The Belgian biotech Argenx has attracted some pretty lofty expectations over the past two years and, happily for investors who bid up the company’s market cap to a similarly exuberant $7bn, the first set of data on its lead project have not disappointed.
Efgartigimod, an antibody fragment that blocks FcRn, improved symptoms in a big proportion of patients with myasthenia gravis; regulatory approval in the US will be sought later this year. Rivals are nipping at Argenx’s heels in what is shaping to be a highly competitive space, but for now the company looks to be comfortably out in front.
The Adapt study tested efgartigimod against placebo in 167 patients with advanced myasthenia gravis (MG), a neurological condition that causes certain muscles to weaken progressively. The primary endpoint was the percentage of patients that improved by at least two points on the MG-ADL symptom scale over eight weeks, and significantly more efgartigimod-treated patients hit this measure than those in the placebo group (p<0.0001).
Almost 70% of subjects met this criterion in the active arm, versus almost 30% in the placebo cohort, and the 40-point difference is likely to provide a yardstick of sorts for projects coming up behind. Safety also looks hard to beat: Argenx described efgartigimod as similar to placebo, and indeed the most common events – headache, stuffy nose and nausea – were reported at similar rates in both arms.
Secondary endpoints were also almost unequivocally positive. Only duration of effect over the full 26 weeks of the study missed statistical significance, and on a call this afternoon company executives blamed the use of a log rank test for this failure. But, with 34% of patients responding for 12 weeks or more, and 57% for 8 weeks or more, durability seems unlikely to be a concern.
These results suggest that efgartigimod is odds on for approval, although a remaining question is whether this will be granted in all patients. For the vast majority of patients, around 85%, it is autoantibodies against AChR that drive MG, and it was in these patients that the primary endpoint was measured.
However, the trial allowed all patients to be enrolled, and one secondary endpoint did look at responses in all-comers. This hit significance, although executives pointed out a surprisingly high placebo response, and said a broad label remained a point of discussion with regulators.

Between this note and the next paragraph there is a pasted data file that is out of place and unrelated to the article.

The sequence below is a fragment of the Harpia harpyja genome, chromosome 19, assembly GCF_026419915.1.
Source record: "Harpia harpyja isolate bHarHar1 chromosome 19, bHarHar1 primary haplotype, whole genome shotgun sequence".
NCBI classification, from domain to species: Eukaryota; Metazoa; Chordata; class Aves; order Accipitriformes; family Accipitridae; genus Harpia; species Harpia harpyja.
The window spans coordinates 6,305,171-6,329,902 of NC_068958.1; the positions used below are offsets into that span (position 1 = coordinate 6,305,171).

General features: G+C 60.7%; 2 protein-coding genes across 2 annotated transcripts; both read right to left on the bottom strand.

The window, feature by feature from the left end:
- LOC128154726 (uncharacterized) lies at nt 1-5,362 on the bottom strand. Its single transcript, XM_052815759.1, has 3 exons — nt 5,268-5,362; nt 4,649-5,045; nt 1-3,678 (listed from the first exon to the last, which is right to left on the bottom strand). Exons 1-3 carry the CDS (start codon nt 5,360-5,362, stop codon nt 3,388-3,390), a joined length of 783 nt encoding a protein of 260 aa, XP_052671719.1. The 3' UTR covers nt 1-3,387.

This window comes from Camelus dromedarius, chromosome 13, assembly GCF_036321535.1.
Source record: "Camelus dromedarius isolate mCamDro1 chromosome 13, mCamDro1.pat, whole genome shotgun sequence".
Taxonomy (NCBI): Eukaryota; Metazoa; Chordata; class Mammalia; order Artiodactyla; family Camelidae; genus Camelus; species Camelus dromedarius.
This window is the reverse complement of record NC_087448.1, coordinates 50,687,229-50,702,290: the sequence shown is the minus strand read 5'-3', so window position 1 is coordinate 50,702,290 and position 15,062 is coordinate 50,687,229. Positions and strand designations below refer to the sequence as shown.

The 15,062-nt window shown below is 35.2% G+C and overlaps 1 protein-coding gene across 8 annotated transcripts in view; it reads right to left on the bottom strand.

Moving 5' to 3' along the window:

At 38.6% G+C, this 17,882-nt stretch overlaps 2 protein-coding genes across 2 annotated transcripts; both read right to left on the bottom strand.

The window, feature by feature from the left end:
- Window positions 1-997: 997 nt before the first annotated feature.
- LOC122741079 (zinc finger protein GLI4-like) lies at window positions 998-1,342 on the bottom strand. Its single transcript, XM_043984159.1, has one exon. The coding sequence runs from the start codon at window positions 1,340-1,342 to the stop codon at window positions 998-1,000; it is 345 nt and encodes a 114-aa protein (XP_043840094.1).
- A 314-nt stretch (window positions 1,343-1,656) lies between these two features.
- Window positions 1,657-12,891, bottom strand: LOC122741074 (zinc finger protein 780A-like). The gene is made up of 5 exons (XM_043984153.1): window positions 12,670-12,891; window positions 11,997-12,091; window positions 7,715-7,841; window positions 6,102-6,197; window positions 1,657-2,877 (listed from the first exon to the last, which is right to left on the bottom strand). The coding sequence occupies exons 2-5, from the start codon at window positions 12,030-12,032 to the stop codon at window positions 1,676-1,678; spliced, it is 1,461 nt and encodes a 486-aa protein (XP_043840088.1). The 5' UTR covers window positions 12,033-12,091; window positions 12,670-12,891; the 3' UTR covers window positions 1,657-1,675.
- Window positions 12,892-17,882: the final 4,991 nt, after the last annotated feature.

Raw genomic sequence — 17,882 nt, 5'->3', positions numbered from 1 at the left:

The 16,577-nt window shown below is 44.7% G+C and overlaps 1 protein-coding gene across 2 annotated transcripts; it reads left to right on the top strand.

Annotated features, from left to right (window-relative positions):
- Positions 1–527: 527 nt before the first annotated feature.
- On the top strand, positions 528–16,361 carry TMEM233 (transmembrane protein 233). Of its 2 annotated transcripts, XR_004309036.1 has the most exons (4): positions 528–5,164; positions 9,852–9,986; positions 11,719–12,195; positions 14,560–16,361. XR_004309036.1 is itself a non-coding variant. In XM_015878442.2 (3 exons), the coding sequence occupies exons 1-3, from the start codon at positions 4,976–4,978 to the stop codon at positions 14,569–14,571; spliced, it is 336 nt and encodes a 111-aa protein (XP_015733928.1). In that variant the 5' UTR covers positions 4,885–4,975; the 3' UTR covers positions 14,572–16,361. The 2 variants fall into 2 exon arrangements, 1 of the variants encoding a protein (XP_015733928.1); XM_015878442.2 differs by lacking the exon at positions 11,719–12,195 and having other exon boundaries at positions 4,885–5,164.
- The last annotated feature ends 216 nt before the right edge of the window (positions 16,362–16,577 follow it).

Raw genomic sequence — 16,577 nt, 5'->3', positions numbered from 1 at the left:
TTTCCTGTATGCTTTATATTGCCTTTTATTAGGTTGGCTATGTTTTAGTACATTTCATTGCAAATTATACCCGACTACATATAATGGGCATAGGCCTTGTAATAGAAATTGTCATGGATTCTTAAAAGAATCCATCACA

Still, the 33% surge in Argenx stock this morning, adding another $2bn or so to the company’s valuation, indicates that investors are unconcerned by this or indeed any other potential issue.
It seems that only superior signals from competitor projects could burst this bubble, and first up is likely to be phase II data from Momenta’s antibody nipocalimab. Stifel analysts have suggested that this project could demonstrate deeper and more durable responses than efgartigimod, though of course it is substantially behind in development.
A closer rival can be found in UCB, whose rozanolixizumab should generate pivotal MG data next year. The Belgian company also recently paid $2bn to access a different MG-targeted mechanism, Ra’s zilucoplan, which should also yield pivotal data early next year, and could make for a nervous period for investors buying into the Argenx advance today.
Still, as things stand the race is Argenx’s to lose in MG. And already lofty expectations – helped in no small part by sellside sales forecasts that sit at $1.8bn in 2026 – just got even higher.
|FcRn targeted projects: the progress so far|
|Efgartigimod||Anti-FcRn Ab fragment; IV and SC in earlier development||Argenx||US filing due by year end|
|Rozanolixizumab||Anti-FcRn MAb; SC||UCB||Phase III readout expected H1 2021|
|Anti-FcRn MAb; IV||Momenta||Phase II MG trial due to read out by Q3 2020|
|IMVT-1401||Anti-FcRn MAb; SC||Immunovant/ Hanall Biopharma/ Harbour Biomed||Phase IIa due in MG and thyroid eye disease over next 12 mth|
|ALXN1830||Anti-FcRn MAb; IV and SC in earlier development||Alexion (Syntimmune)||Paused owing to Covid-19, to restart 2021, SC formulation prioritised|
|ABY-039||Anti-FcRn bivalent Ab mimetic; SC||Affibody||Alexion handed back rights in Feb 2020; phase I ongoing|
|Source: EvaluatePharma, company statements.|